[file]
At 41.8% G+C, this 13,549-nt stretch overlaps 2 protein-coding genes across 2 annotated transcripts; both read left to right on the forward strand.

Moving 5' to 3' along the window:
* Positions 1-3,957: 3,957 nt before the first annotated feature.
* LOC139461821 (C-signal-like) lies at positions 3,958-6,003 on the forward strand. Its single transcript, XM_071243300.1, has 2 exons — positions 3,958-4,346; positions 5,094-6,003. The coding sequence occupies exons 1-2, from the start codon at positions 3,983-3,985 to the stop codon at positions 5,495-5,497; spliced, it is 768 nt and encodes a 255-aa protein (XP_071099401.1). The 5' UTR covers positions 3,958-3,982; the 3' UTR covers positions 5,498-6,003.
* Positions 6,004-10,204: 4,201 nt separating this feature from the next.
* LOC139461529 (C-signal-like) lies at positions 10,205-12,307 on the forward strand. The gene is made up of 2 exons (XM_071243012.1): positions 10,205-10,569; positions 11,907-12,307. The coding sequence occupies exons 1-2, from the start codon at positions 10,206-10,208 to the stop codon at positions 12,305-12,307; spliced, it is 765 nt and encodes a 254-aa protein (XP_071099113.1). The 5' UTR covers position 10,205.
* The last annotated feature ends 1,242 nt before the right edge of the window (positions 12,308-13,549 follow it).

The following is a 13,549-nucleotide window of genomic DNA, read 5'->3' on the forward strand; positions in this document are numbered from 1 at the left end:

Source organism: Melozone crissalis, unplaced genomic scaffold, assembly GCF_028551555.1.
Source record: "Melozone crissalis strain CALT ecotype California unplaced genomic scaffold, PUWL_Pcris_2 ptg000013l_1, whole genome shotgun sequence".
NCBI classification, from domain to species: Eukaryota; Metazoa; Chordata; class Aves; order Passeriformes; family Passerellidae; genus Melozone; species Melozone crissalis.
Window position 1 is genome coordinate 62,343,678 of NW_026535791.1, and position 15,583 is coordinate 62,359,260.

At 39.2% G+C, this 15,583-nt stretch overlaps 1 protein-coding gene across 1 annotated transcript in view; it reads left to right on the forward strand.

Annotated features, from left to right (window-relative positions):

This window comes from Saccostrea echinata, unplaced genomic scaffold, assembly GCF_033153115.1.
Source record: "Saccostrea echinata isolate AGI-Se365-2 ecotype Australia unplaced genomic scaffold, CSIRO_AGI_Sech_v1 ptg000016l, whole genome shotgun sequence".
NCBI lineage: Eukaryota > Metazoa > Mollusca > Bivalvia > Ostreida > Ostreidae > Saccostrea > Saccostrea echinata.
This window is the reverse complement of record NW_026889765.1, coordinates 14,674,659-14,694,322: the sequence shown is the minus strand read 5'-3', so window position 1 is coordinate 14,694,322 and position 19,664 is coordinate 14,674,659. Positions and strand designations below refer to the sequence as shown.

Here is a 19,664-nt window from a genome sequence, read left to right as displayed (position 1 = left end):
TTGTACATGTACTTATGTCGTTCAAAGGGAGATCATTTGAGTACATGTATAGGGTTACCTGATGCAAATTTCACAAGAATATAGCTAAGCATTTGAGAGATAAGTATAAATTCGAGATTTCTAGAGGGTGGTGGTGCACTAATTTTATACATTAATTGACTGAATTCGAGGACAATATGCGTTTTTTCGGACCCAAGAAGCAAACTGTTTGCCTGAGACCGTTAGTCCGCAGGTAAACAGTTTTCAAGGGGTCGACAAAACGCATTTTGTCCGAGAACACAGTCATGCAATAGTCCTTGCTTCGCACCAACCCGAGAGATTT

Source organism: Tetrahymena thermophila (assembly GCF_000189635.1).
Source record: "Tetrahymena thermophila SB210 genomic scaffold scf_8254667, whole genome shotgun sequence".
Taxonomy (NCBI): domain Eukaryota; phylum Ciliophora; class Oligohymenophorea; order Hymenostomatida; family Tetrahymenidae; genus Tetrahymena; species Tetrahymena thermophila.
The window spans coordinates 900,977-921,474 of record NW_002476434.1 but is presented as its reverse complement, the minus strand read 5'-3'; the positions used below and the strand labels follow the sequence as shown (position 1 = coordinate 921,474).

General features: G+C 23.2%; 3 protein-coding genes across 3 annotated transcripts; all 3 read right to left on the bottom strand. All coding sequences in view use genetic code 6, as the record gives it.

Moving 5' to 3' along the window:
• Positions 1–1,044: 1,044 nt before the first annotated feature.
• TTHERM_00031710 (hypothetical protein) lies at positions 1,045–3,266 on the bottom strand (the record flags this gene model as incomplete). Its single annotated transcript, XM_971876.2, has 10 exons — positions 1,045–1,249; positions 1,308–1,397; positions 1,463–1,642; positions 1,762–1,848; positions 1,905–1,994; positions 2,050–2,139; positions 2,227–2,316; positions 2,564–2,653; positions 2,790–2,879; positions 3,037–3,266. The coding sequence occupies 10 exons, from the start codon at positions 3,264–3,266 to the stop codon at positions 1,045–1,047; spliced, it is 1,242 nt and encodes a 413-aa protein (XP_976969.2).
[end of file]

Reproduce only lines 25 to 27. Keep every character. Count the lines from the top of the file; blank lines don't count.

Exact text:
General features: G+C 23.2%; 3 protein-coding genes across 3 annotated transcripts; all 3 read right to left on the bottom strand. All coding sequences in view use genetic code 6, as the record gives it.

Moving 5' to 3' along the window:
• Positions 1–1,044: 1,044 nt before the first annotated feature.